Tutorial :Multiple glibc libraries on a single host


Multiple glibc libraries on a single host

My linux (SLES-8) server currently has glibc-2.2.5-235, but I have a program which won't work on this version and requires glibc-2.3.3.

Is it possible to have multiple glibcs installed on the same host?

This is the error I get when I run my program on the old glibc:

./myapp: /lib/i686/libc.so.6: version `GLIBC_2.3' not found (required by ./myapp)  ./myapp: /lib/i686/libpthread.so.0: version `GLIBC_2.3.2' not found (required by ./myapp)  ./myapp: /lib/i686/libc.so.6: version `GLIBC_2.3' not found (required by ./libxerces-c.so.27)  ./myapp: /lib/ld-linux.so.2: version `GLIBC_2.3' not found (required by ./libstdc++.so.6)  ./myapp: /lib/i686/libc.so.6: version `GLIBC_2.3' not found (required by ./libstdc++.so.6)  

So I created a new directory called newglibc and copied the following files in:

libpthread.so.0  libm.so.6  libc.so.6  ld-2.3.3.so  ld-linux.so.2 -> ld-2.3.3.so  



But I get an error:

./myapp: /lib/ld-linux.so.2: version `GLIBC_PRIVATE' not found (required by ./newglibc/libpthread.so.0)  ./myapp: /lib/ld-linux.so.2: version `GLIBC_2.3' not found (required by libstdc++.so.6)  ./myapp: /lib/ld-linux.so.2: version `GLIBC_PRIVATE' not found (required by ./newglibc/libm.so.6)  ./myapp: /lib/ld-linux.so.2: version `GLIBC_2.3' not found (required by ./newglibc/libc.so.6)  ./myapp: /lib/ld-linux.so.2: version `GLIBC_PRIVATE' not found (required by ./newglibc/libc.so.6)  

So it appears that they are still linking to /lib and not picking up from where I put them?



It is very possible to have multiple versions of glibc on the same system (we do that every day).

However, you need to know that glibc consists of many pieces (200+ shared libraries) which all must match. One of the pieces is ld-linux.so.2, and it must match libc.so.6, or you'll see the errors you are seeing.

The absolute path to ld-linux.so.2 is hard-coded into the executable at link time, and can not be easily changed after the link is done.

To build an executable that will work with the new glibc, do this:

g++ main.o -o myapp ... \     -Wl,--rpath=/path/to/newglibc \     -Wl,--dynamic-linker=/path/to/newglibc/ld-linux.so.2  

The -rpath linker option will make the runtime loader search for libraries in /path/to/newglibc (so you wouldn't have to set LD_LIBRARY_PATH before running it), and the -dynamic-linker option will "bake" path to correct ld-linux.so.2 into the application.

If you can't relink the myapp application (e.g. because it is a third-party binary), not all is lost, but it gets trickier. One solution is to set a proper chroot environment for it. Another possibility is to use rtldi and a binary editor.


Use LD_PRELOAD: put your library somewhere out of the man lib directories and run:

LD_PRELOAD='mylibc.so anotherlib.so' program  

See: the Wikipedia article


This question is old, the other answers are old. "Employed Russian"s answer is very good and informative, but it only works if you have the source code. If you don't, the alternatives back then were very tricky. Fortunately nowadays we have a simple solution to this problem (as commented in one of his replies), using patchelf. All you have to do is:

$ ./patchelf --set-interpreter /path/to/newglibc/ld-linux.so.2 --set-rpath /path/to/newglibc/ myapp  

And after that, you can just execute your file:

$ ./myapp  

No need to chroot or manually edit binaries, thankfully. But remember to backup your binary before patching it, if you're not sure what you're doing, because it modifies your binary file. After you patch it, you can't restore the old path to interpreter/rpath. If it doesn't work, you'll have to keep patching it until you find the path that will actually work... Well, it doesn't have to be a trial-and-error process. For example, in OP's example, he needed GLIBC_2.3, so you can easily find which lib provides that version using strings:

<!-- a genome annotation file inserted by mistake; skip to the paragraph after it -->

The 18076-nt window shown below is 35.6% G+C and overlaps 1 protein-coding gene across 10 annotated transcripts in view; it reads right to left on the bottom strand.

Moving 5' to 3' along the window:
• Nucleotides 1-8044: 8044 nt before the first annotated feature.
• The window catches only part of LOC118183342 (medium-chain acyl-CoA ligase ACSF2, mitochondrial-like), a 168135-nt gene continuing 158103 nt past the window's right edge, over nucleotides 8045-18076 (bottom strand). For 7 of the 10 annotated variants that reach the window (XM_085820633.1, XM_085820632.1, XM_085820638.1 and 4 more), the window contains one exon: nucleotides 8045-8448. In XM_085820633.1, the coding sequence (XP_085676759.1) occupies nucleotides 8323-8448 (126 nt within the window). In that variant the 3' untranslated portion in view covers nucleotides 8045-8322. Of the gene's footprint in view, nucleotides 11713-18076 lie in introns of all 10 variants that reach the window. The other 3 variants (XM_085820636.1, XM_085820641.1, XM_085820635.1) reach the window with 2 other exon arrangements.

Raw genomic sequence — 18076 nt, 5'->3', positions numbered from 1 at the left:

$ strings /lib/i686/libc.so.6 | grep GLIBC_2.3  $ strings /path/to/newglib/libc.so.6 | grep GLIBC_2.3  

In theory, the first grep would come empty because the system libc doesn't have the version he wants, and the 2nd one should output GLIBC_2.3 because it has the version myapp is using, so we know we can patchelf our binary using that path.

When you try to run a binary in linux, the binary tries to load the linker, then the libraries, and they should all be in the path and/or in the right place. If your problem is with the linker and you want to find out which path your binary is looking for, you can find out with this command:

$ readelf -l myapp | grep interpreter    [Requesting program interpreter: /lib/ld-linux.so.2]                                                                                                                                                                                     

If your problem is with the libs, commands that will give you the libs being used are:

$ readelf -d myapp | grep Shared  $ ldd myapp   

This will list the libs that your binary needs, but you probably already know the problematic ones, since they are already yielding errors as in OP's case.

"patchelf" works for many different problems that you may encounter while trying to run a program, related to these 2 problems. For example, if you get: ELF file OS ABI invalid, it may be fixed by setting a new loader (the --set-interpreter part of the command) as I explain here. Another example is for the problem of getting No such file or directory when you run a file that is there and executable, as exemplified here. In that particular case, OP was missing a link to the loader, but maybe in your case you don't have root access and can't create the link. Setting a new interpreter would solve your problem.

Thanks Employed Russian and Michael Pankov for the insight and solution!